The Pot Calling the Kettle Black

The January issue of the Journal of the National Comprehensive Cancer Network features a point-counterpoint on the topic of the validity of chemosensitivity assays for drug selection in recurrent ovarian cancer. Having conducted a similar exercise with Maurie Markman, MD, as a part of a special symposium at the Society of Gynecologic Oncology in New Orleans in February 2003 — attended by hundreds of gynecologic oncologists — I was surprised on several levels.

First, (and perhaps, in this case, to his credit) Dr. Markman’s position hadn’t changed whatsoever in eight years — one could virtually excerpt his commentary, verbatim from the discussion that we had almost a decade ago. His references and scientific arguments strike me as no more convincing today than they did then, but at least they are consistent.

Second, that the authors arguing in the affirmative neglected to mention seminal influences in the field. Strikingly, Dr. Larry Wiesenthal, a pioneer and mentor, was never mentioned. Of all the modern-day investigators in this field, Dr. Wiesenthal’s contributions should certainly have been referenced. Despite this, these authors do repeatedly cite the marginal contributions of other platforms.

Third, these investigators who claim that there are no published prospective clinical correlations in ovarian cancer, appear to not read their own literature. In a paper that I authored with the chairman of the Gynecologic Oncology Group (Dr. Philip DiSaia) we provided unequivocal, statistically significant evidence in a blinded prospective analysis that assay sensitivity correlated with response (P = 0.035) and time to progression (P = 0.022). (Nagourney RA., Brewer, CA., Redecki S., et al. Gynecologic Oncology ADA 35-39. 2003.)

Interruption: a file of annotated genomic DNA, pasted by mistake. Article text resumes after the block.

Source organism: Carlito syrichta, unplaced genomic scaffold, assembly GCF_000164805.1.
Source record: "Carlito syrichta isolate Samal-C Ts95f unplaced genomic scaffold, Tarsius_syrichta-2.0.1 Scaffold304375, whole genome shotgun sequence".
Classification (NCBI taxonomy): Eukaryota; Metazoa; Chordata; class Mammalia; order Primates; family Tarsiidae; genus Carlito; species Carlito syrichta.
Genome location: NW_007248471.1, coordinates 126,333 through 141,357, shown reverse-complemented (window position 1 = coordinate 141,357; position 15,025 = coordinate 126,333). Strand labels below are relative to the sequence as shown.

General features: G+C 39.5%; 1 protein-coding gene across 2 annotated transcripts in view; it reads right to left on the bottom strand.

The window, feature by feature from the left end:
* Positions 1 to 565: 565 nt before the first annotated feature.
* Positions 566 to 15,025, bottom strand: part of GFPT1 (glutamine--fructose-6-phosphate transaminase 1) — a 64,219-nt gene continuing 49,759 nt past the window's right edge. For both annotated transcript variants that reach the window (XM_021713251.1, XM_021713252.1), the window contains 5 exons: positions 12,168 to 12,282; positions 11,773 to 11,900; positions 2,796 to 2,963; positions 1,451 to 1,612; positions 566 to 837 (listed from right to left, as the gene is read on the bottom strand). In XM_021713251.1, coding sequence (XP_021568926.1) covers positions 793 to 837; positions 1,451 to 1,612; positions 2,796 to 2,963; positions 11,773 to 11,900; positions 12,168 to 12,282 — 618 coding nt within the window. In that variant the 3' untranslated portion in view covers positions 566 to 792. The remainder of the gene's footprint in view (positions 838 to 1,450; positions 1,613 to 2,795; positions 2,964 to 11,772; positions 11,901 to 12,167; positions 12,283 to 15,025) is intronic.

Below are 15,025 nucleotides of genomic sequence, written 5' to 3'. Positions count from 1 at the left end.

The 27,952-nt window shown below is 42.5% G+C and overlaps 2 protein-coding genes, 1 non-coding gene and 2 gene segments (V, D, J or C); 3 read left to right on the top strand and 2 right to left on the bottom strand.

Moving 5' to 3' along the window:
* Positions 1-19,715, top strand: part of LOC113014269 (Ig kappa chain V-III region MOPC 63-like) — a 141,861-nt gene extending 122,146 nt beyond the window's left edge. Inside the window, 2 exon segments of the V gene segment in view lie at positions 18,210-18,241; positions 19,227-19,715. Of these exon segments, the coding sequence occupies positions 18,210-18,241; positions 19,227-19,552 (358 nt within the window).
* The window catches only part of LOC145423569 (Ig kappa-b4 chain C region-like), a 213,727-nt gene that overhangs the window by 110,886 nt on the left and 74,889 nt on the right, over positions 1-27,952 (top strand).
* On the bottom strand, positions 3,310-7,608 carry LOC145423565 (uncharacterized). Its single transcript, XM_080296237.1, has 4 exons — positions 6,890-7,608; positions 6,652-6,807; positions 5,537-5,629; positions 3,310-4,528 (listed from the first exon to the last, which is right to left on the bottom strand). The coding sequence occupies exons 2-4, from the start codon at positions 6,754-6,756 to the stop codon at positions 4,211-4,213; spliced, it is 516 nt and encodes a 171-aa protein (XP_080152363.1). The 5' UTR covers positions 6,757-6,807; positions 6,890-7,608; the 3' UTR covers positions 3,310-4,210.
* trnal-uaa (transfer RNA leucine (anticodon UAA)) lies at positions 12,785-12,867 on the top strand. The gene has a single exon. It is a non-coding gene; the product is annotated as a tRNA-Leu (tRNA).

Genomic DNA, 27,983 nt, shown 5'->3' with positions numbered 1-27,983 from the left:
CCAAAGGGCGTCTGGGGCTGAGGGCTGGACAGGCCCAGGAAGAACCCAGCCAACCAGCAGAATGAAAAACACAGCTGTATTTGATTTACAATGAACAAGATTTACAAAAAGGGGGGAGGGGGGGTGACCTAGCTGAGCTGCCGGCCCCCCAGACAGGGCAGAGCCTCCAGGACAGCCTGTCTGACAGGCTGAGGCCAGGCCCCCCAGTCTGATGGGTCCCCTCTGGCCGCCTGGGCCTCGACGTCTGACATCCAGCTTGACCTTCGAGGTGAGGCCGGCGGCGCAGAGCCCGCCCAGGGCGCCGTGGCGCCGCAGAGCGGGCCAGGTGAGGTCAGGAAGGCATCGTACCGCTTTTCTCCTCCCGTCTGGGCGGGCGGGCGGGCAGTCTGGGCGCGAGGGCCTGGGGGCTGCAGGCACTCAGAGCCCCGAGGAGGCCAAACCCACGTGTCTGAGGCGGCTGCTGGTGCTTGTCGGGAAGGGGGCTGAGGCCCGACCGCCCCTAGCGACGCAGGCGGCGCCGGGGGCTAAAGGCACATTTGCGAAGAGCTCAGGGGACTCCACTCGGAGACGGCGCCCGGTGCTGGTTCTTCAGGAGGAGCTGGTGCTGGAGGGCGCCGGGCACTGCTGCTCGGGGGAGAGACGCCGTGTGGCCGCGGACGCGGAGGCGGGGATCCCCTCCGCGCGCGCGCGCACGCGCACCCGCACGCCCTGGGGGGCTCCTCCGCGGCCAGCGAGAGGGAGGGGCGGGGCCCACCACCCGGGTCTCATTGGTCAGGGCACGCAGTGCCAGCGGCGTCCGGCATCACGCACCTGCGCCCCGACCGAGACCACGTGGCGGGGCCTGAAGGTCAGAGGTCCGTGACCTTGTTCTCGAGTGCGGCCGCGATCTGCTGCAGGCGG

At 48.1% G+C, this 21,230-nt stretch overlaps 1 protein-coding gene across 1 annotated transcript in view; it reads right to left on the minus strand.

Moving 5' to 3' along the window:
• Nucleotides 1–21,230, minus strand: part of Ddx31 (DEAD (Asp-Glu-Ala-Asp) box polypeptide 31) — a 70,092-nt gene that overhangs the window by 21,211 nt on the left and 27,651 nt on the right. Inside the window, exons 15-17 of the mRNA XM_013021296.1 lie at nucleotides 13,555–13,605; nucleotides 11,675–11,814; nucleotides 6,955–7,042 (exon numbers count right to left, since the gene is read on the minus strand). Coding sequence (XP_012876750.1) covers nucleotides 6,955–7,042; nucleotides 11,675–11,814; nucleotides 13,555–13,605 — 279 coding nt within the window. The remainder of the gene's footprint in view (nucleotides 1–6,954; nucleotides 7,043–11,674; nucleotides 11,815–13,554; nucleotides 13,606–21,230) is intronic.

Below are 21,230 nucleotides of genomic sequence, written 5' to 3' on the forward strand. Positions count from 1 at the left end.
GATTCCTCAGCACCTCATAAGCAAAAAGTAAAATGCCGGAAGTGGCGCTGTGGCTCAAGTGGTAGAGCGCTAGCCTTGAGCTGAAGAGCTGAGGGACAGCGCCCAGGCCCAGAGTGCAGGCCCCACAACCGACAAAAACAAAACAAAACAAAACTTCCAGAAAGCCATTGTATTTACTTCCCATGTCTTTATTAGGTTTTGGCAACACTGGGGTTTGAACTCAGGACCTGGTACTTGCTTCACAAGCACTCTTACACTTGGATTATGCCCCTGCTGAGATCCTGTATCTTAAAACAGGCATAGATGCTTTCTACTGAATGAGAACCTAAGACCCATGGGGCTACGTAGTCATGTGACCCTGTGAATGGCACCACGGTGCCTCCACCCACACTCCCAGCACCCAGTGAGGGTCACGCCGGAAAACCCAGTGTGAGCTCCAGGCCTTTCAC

At least in our neck of the woods, that’s called significant.

What is perhaps the most surprising aspect of these articles is the sudden, newfound interest in this field on the part of these investigators. After a decade of efforts on my and other investigator’s parts to incorporate these methods into GOG trials fell upon deaf ears, it’s surprising to me that these arguments are finally being heard. Maybe my voice, or that of pioneers like Dr. Wiesenthal, has gotten louder? I hadn’t noticed.

In the scientific literature we use statistical tools like analysis of variance (ANOVA) to discern trends and explore new findings. When I examine these two manuscripts for new insights, I find that Dr Markman’s position, to his credit, hasn’t changed; that the statistical significance of our response and survival data also hasn’t changed; that the well documented scientific basis of our work hasn’t changed. But, I do identify one new correlate associated with this sudden enthusiasm for the field. A small (but potentially loud) line found at bottom of the first page “receives research support from…”